“When it is raining, the sewage covers almost half of the playground,” explained an official who refused to give his name for fear of reprisal from bosses at the Nairobi County Government.

She said many officials including those from National Environment Management Authority (Nema) and an engineer from the county government had visited the school and pledged action, but nothing had been done.

At Mathare North Primary School, a mixture of pungent smell assails the nostrils.

The school is surrounded by a dumpsite on one side, while it is fenced in by a major drainage tunnel, where the pupils stop over to play after classes.

At the school, in a detached toilet, girls elbow each other to drink from a tap.

This particular toilet is cleaner than the blocks we visited, but they are an eyesore.

FLOODING

There is no water to flush the toilets in most of the schools.

And though some of the schools have made effort to put water tanks, such cases are few and far apart.

At Muthurwa Primary School, the foul mixture oozes out into the compound below where pupils play happily.

In these public schools children are trying to learn while breathing in dusty crowded classroom.

The water in the swimming pools at two schools we visited that have the facility is green.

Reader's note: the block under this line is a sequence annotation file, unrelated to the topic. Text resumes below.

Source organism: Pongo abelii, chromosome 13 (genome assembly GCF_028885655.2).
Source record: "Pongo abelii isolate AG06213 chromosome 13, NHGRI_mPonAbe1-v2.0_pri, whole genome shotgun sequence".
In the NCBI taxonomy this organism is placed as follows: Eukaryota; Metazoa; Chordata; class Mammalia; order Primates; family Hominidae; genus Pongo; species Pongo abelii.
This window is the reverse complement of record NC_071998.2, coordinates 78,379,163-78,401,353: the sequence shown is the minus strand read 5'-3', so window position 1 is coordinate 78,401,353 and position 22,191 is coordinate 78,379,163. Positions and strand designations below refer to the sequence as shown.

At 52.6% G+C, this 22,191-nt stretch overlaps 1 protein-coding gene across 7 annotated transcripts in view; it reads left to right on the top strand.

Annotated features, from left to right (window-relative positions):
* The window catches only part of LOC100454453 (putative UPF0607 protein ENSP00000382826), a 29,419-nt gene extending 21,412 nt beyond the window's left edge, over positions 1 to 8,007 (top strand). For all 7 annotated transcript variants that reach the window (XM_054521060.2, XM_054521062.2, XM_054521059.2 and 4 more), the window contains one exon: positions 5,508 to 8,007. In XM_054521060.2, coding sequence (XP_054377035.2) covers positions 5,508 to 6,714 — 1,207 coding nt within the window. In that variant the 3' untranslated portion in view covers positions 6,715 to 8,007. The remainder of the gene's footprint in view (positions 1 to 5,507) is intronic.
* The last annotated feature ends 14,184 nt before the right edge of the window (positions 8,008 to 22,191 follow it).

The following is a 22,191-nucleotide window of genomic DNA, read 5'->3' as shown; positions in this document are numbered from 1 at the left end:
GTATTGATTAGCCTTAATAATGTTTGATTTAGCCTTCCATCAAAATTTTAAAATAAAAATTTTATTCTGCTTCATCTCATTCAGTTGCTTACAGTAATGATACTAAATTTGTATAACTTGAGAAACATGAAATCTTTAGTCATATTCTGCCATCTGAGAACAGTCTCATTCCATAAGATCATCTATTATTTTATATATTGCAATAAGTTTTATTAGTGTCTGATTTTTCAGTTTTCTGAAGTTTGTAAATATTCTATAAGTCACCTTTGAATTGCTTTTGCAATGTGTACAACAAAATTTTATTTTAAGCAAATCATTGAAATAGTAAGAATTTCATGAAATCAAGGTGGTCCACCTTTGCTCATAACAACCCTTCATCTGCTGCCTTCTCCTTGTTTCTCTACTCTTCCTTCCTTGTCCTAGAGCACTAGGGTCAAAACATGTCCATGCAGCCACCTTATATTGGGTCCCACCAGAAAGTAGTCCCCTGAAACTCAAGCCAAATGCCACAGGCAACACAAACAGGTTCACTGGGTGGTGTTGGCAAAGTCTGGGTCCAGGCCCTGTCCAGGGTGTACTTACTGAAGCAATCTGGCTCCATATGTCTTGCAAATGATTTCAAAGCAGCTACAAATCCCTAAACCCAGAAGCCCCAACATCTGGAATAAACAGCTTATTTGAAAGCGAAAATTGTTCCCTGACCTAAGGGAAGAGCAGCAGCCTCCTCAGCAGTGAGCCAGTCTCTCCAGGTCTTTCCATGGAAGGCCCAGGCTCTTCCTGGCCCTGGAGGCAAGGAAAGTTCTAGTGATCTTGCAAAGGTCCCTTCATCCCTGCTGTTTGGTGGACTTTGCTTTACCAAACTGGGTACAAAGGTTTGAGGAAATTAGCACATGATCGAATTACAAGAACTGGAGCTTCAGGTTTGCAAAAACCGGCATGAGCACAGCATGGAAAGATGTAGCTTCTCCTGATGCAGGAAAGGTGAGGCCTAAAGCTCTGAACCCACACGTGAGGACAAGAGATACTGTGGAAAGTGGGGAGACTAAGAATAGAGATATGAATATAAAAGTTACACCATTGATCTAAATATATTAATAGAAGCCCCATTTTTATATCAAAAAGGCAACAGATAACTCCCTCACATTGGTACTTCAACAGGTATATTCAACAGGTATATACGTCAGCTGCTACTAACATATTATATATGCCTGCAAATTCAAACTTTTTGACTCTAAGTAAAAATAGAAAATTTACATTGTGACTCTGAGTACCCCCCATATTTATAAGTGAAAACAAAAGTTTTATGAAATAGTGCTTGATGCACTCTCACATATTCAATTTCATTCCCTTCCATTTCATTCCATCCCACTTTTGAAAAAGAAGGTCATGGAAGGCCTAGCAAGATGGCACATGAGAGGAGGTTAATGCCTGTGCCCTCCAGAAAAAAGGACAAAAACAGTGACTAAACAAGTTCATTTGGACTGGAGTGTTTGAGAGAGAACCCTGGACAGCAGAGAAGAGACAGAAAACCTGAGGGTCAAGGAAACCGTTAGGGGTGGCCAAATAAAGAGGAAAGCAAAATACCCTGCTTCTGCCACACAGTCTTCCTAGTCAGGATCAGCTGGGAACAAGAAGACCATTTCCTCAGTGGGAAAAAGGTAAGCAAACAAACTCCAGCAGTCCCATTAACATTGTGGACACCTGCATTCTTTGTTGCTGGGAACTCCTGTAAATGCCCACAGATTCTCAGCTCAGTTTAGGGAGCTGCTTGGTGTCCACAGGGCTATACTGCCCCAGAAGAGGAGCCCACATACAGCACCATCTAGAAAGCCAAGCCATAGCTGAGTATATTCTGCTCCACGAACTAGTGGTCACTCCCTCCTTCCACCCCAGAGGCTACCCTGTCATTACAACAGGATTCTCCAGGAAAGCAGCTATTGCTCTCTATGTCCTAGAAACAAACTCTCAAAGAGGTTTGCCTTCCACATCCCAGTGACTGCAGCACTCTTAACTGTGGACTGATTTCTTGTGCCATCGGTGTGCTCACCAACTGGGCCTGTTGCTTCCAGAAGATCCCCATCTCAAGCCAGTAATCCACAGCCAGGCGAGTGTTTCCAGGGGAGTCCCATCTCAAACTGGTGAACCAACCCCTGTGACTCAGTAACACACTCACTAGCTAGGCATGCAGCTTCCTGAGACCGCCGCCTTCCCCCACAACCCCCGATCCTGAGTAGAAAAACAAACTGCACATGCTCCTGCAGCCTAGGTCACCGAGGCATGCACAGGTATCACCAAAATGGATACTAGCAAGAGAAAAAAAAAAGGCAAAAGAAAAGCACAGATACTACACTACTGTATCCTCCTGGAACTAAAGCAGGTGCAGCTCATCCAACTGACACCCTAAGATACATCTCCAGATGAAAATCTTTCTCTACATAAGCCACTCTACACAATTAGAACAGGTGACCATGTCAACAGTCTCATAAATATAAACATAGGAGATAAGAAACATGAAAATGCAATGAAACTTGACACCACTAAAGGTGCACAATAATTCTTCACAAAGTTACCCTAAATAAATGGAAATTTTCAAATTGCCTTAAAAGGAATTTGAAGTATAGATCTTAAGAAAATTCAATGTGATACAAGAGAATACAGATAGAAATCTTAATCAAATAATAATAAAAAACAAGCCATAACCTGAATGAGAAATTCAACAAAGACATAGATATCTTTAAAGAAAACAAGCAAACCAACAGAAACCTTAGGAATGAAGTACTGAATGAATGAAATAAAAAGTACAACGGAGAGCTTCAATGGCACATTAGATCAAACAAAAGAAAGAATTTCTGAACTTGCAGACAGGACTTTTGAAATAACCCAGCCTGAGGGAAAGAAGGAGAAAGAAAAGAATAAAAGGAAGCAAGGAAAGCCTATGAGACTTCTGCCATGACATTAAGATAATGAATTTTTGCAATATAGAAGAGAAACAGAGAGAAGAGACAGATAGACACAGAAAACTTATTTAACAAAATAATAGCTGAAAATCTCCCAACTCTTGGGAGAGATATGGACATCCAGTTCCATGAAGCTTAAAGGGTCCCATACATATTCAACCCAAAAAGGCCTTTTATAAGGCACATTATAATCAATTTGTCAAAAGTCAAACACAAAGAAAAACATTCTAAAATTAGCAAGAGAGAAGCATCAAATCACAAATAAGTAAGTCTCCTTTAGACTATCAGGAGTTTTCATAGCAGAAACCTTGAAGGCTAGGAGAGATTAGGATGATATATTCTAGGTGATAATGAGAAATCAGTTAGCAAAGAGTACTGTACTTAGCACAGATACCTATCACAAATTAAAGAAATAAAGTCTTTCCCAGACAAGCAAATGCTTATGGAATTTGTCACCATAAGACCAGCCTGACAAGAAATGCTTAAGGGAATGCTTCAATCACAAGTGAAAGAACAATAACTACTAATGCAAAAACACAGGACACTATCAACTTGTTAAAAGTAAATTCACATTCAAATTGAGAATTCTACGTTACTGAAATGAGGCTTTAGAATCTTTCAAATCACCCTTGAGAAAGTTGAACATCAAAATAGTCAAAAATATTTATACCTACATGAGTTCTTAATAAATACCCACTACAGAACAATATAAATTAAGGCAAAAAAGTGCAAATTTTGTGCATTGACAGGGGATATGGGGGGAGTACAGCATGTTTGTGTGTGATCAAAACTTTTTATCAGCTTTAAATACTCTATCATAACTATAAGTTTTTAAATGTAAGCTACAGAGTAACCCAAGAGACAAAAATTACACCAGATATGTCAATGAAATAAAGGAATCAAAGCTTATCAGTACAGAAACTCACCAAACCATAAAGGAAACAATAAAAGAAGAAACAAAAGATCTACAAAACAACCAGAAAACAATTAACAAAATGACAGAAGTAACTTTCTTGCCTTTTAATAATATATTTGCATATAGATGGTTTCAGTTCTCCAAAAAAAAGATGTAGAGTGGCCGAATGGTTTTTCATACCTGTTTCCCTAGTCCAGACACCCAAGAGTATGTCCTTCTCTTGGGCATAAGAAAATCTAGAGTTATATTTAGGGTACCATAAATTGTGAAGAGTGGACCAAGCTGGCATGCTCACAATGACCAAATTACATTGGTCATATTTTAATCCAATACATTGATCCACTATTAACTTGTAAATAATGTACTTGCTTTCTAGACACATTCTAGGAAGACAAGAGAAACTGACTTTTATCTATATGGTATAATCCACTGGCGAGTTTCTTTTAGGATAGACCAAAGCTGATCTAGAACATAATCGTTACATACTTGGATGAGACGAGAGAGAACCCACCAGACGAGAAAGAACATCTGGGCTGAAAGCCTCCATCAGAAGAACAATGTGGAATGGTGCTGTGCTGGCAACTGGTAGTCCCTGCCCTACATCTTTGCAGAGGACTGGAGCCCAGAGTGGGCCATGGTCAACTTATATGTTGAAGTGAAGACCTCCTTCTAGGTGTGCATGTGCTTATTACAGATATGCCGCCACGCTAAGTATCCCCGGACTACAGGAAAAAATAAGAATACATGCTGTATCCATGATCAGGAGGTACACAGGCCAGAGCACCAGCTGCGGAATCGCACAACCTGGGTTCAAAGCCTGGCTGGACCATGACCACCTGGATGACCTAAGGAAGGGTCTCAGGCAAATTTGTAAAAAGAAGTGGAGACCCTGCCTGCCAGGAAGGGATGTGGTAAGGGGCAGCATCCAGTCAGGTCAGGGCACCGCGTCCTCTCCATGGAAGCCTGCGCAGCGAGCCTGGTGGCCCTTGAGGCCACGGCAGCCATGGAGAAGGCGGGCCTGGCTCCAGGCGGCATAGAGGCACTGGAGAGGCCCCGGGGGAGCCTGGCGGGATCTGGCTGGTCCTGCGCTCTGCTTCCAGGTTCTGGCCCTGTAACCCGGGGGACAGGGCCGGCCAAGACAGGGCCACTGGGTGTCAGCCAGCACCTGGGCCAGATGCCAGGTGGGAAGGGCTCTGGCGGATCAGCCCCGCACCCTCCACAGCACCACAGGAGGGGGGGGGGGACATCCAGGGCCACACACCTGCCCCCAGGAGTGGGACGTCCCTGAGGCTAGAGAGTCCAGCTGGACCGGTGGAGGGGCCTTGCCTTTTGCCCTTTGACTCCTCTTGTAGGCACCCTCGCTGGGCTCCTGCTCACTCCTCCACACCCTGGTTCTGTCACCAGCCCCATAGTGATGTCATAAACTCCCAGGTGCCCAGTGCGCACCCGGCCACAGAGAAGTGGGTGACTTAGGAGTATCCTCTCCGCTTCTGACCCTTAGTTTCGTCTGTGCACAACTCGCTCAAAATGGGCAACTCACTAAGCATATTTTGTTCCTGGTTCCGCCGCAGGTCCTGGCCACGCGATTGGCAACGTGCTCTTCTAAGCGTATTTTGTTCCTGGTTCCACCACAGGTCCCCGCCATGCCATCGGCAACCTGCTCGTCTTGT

It is blooming with algae and is unsafe to swim in and may be a breeding ground for mosquitoes and other insects.

Although vacated, a pupil at Muthaiga Primary confessed that though they had not gone swimming this week, the bigger boys especially in Standard Seven and Eight sneak in through the fence and swim in the water.

At Kimathi Primary School, a pool attendant told us mischievously the pool water is green “because of the rain from the other day”.

Security in some of the schools like Muthurwa and Mathare North has been left to chance.

The schools do not have proper fences so they are unsecure and pose serious threats to children’s safety.

When we visited Muthurwa Primary School, the compound was flooded due to poor drainage.

Getting to the classrooms and headteacher’s office was a nightmare.

Sometimes, we were told, the flooding is worse, destroying books, desks and the classroom floors.

In a school where five pupils share one book, losing them to floods amounts to adding salt to injury.

NOISY ENVIRONMENT

The school is situated between the busy Jogoo Road, Gikomba market and Majengo slums.
Lack of a perimeter wall has led to thugs breaking in and stealing books and school items. Students also sell books to hawkers right at the gate.

At night, street families move in. They sleep in the school compound and during school holidays, they live there permanently.

“We need a perimeter wall, those hawkers outside the gate should be removed and that place cleared. And since the school is located at a somewhat low level, when it rains all the water from Muthurwa come here. They should work on the drainage,” said Mrs Jane Mwaura, the headteacher.